Take 5 with Kathy – "I heard but now I see…"
When was the last time the reality of something you heard become more up-close and personal? For me, it was this past Thursday. We Nova Scotians have become more aware in the past few years of the presence and encroaching prevalence of the Eastern Coyote in our urban areas. They have been spotted in our community, even within a few metres of a local elementary school, and about three weeks ago I was awakened with what I later realized was their distinctive high-pitched yelping and rather frenzied yip-yapping – they sounded close! On Thursday evening our neighbor called to warn us that just three doors down Natural Resources personnel had set traps in a backyard where coyotes had been seen. I’m thinking it may be a while before I go walking alone on our very popular streets and trails! These animals are becoming more comfortable, and sometimes aggressive, around heavily populated areas and so it is a little unnerving and of concern given the amount of children, and adults, who walk back and forth each day. I certainly hope I don’t see one too close!
I was reading a passage this week in the book of Job and one verse popped out at me like never before. If you’re familiar with the dreadful adversities, grief, and tragedy that came upon this once wealthy man you also may know that at the end of his time of trial he spoke very honestly with God. He said, “I know that you can do all things; no plan of yours can be thwarted…Surely I spoke of things I did not understand, things too wonderful for me to know.” Then this is the verse – “My ears had heard of you but now my eyes have seen you.”[i]Job had heard of God, knew God in a personal way, and trusted in God. However, it was through the agony of suffering and feeling God was so far away that he actually began to see God in all His might and infinite knowledge. He saw God up-close and personal. Through the book of Job we gain a better understanding of God’s ways and how He orchestrates the every day events of our lives. We benefit greatly from the telling of his story.
|Our son and niece near Ross Farm, Nova Scotia
Psalm 78:1-7 says, “O my people, hear my teaching; listen to the words of my mouth. I will open my mouth in parables, I will utter things hidden from of old – things we have heard and known, things our fathers have told us. We will not hide them from their children; we will tell the next generation the praiseworthy deeds of the Lord, His power, and the wonders He has done… so the next generation would know them, even the children yet to be born, and they in turn would tell their children. Then they would put their trust in God and would not forget His deeds but would keep His commands.”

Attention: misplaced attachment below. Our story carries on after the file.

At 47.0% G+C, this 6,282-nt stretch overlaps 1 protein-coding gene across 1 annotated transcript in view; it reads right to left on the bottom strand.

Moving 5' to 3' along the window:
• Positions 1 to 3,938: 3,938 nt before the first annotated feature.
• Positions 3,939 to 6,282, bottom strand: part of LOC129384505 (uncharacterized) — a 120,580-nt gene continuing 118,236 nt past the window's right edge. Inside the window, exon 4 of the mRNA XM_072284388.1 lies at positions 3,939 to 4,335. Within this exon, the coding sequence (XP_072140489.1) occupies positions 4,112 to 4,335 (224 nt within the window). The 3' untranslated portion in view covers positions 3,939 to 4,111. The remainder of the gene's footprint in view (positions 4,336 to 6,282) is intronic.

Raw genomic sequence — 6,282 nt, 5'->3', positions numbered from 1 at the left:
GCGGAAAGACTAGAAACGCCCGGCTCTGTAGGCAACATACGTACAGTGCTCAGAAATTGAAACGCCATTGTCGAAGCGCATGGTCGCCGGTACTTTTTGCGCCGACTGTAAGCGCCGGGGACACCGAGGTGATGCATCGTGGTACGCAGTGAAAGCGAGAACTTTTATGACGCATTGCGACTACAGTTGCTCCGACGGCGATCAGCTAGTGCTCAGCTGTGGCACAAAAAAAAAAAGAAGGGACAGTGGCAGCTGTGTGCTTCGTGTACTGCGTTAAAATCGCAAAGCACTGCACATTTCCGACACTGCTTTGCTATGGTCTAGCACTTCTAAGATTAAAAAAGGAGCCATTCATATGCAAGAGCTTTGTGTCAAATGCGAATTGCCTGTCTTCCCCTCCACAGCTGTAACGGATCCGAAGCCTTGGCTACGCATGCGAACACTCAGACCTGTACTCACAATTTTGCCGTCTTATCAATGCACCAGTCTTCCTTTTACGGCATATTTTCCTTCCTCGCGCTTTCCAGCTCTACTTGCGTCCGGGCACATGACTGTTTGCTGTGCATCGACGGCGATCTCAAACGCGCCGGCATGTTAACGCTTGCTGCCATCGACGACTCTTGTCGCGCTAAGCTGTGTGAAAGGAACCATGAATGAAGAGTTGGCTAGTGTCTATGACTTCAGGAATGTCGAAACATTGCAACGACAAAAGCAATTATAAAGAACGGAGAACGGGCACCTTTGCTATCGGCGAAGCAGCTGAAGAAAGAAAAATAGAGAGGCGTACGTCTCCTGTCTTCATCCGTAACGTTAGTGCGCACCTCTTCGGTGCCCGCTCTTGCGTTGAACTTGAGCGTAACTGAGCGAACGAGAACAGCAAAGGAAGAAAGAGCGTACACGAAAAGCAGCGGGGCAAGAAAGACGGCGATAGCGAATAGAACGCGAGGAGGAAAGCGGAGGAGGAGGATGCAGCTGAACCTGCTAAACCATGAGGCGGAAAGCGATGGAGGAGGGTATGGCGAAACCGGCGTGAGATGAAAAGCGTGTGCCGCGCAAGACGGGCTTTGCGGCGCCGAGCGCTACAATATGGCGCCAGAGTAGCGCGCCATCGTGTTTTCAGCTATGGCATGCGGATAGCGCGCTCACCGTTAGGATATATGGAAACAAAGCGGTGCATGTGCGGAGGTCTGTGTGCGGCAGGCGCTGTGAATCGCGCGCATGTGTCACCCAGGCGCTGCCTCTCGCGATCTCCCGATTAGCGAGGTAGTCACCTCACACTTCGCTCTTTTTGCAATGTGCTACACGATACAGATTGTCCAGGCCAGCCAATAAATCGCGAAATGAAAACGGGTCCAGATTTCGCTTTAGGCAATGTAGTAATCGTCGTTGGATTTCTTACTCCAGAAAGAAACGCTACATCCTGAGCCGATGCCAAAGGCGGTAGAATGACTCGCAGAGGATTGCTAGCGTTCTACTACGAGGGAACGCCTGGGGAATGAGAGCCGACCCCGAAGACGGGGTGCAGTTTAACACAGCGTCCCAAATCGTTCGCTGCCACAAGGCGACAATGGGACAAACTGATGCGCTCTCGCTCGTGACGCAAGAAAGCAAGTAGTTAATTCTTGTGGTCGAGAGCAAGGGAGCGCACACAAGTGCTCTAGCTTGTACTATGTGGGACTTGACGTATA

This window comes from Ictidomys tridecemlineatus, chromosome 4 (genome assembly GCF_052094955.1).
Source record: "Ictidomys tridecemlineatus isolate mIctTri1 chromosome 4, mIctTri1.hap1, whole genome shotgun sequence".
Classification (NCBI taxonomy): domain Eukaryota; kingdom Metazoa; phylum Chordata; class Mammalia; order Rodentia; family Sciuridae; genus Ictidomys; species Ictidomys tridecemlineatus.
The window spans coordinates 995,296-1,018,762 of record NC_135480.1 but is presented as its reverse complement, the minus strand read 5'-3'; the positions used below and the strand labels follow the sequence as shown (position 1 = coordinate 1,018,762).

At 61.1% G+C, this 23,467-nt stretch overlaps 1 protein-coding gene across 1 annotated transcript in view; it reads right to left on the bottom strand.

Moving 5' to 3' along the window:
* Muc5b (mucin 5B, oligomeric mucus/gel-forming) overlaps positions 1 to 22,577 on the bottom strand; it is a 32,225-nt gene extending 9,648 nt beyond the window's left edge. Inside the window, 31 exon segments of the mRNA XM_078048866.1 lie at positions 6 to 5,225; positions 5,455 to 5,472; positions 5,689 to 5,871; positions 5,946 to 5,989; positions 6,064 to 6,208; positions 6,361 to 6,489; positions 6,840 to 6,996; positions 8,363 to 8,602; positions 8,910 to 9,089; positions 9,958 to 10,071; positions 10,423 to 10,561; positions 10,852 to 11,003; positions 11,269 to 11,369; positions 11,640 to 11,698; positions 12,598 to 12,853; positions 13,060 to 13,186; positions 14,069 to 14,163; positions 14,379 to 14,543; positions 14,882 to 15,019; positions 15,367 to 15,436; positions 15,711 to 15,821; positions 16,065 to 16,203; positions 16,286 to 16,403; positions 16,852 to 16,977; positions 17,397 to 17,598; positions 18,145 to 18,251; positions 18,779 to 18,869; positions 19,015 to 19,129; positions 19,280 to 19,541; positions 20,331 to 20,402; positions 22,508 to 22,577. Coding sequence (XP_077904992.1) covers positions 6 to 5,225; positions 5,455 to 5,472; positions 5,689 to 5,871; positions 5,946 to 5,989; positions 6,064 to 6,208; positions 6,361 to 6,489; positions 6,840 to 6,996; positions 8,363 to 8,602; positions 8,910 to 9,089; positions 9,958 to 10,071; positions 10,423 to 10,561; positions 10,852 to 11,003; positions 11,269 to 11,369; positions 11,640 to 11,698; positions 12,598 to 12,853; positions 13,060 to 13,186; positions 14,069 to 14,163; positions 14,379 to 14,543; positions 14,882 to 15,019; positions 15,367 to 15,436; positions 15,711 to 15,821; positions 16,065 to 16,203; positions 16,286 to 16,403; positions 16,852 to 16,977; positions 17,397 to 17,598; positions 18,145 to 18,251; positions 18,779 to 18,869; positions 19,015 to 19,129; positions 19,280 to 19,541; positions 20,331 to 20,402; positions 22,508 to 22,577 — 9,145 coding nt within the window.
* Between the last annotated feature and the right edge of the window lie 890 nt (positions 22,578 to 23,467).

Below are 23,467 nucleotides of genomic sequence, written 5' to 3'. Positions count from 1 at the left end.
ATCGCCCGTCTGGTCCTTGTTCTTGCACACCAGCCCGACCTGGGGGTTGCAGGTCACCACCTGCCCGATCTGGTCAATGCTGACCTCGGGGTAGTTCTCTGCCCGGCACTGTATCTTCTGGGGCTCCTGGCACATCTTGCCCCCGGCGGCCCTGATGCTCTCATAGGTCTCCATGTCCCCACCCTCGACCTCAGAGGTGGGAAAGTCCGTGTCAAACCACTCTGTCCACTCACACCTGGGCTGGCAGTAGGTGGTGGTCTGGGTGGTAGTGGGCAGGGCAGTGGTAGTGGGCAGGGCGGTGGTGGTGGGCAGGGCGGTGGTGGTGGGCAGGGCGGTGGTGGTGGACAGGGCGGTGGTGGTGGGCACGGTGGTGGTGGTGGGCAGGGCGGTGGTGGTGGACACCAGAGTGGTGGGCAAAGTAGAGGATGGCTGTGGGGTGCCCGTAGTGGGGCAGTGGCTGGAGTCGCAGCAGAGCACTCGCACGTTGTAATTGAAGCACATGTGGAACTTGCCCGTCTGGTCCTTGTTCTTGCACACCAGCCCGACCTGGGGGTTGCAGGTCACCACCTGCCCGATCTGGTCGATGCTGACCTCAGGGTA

Deborah knew the importance of telling her people how God had won a great victory for them over the Canaanites. She did so in a poetic song as was very common among the Israelites. As she praised the Lord, she also described in great detail how Sisera’s chariots and army were swept away by a great rush of water and recounted the gruesome facts of how Sisera himself met his end[ii]. Deborah made sure her people heard of God’s intervention, not only in sending the flood, but “the earth shook, the heavens poured, the clouds poured down water. The mountains quaked before… the God of Israel.”[iii]As she sang, the people heard her praise for all those who willingly volunteered to fight, her reprimands for those who shrunk back from active duty, her blessing upon Jael for defeating Sisera, and her plea to God to continue defending them against their enemies.
Deborah knew that if the Israelites were to see God, they needed to continually hear of His mighty acts of deliverance. As a Christian I also have the responsibility to tell others what I have heard and seen of God so their experience with God can be more up-close and personal. It goes both ways – as I hearfrom believers around the world, like you, my faith in God goes beyond just hearing to actually seeing God in fresh new ways!